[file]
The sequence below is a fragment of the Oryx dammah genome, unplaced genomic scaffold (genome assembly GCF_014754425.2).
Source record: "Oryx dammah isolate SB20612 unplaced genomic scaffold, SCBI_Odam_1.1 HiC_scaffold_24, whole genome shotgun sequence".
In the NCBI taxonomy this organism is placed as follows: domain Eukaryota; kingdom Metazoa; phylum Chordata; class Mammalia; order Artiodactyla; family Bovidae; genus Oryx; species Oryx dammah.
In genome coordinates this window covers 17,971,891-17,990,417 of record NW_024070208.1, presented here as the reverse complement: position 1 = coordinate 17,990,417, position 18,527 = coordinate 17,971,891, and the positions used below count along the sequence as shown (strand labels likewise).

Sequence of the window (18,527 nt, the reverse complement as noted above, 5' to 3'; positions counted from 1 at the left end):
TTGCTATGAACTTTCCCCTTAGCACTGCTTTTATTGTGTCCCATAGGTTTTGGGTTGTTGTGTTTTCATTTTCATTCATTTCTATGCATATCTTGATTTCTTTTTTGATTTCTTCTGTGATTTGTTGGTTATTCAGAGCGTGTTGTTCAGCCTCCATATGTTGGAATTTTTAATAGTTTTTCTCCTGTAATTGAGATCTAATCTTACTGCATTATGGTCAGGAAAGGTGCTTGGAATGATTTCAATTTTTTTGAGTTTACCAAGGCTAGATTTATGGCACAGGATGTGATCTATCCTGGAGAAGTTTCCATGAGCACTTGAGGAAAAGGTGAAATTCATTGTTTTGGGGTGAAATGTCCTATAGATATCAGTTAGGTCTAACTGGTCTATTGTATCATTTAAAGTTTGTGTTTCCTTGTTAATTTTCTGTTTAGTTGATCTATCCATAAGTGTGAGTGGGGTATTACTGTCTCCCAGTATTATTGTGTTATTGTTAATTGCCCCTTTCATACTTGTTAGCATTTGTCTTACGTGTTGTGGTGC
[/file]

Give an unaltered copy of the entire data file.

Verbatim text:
The sequence below is a fragment of the Oryx dammah genome, unplaced genomic scaffold (genome assembly GCF_014754425.2).
Source record: "Oryx dammah isolate SB20612 unplaced genomic scaffold, SCBI_Odam_1.1 HiC_scaffold_24, whole genome shotgun sequence".
In the NCBI taxonomy this organism is placed as follows: domain Eukaryota; kingdom Metazoa; phylum Chordata; class Mammalia; order Artiodactyla; family Bovidae; genus Oryx; species Oryx dammah.
In genome coordinates this window covers 17,971,891-17,990,417 of record NW_024070208.1, presented here as the reverse complement: position 1 = coordinate 17,990,417, position 18,527 = coordinate 17,971,891, and the positions used below count along the sequence as shown (strand labels likewise).

Sequence of the window (18,527 nt, the reverse complement as noted above, 5' to 3'; positions counted from 1 at the left end):
TTGCTATGAACTTTCCCCTTAGCACTGCTTTTATTGTGTCCCATAGGTTTTGGGTTGTTGTGTTTTCATTTTCATTCATTTCTATGCATATCTTGATTTCTTTTTTGATTTCTTCTGTGATTTGTTGGTTATTCAGAGCGTGTTGTTCAGCCTCCATATGTTGGAATTTTTAATAGTTTTTCTCCTGTAATTGAGATCTAATCTTACTGCATTATGGTCAGGAAAGGTGCTTGGAATGATTTCAATTTTTTTGAGTTTACCAAGGCTAGATTTATGGCACAGGATGTGATCTATCCTGGAGAAGTTTCCATGAGCACTTGAGGAAAAGGTGAAATTCATTGTTTTGGGGTGAAATGTCCTATAGATATCAGTTAGGTCTAACTGGTCTATTGTATCATTTAAAGTTTGTGTTTCCTTGTTAATTTTCTGTTTAGTTGATCTATCCATAAGTGTGAGTGGGGTATTACTGTCTCCCAGTATTATTGTGTTATTGTTAATTGCCCCTTTCATACTTGTTAGCATTTGTCTTACGTGTTGTGGTGC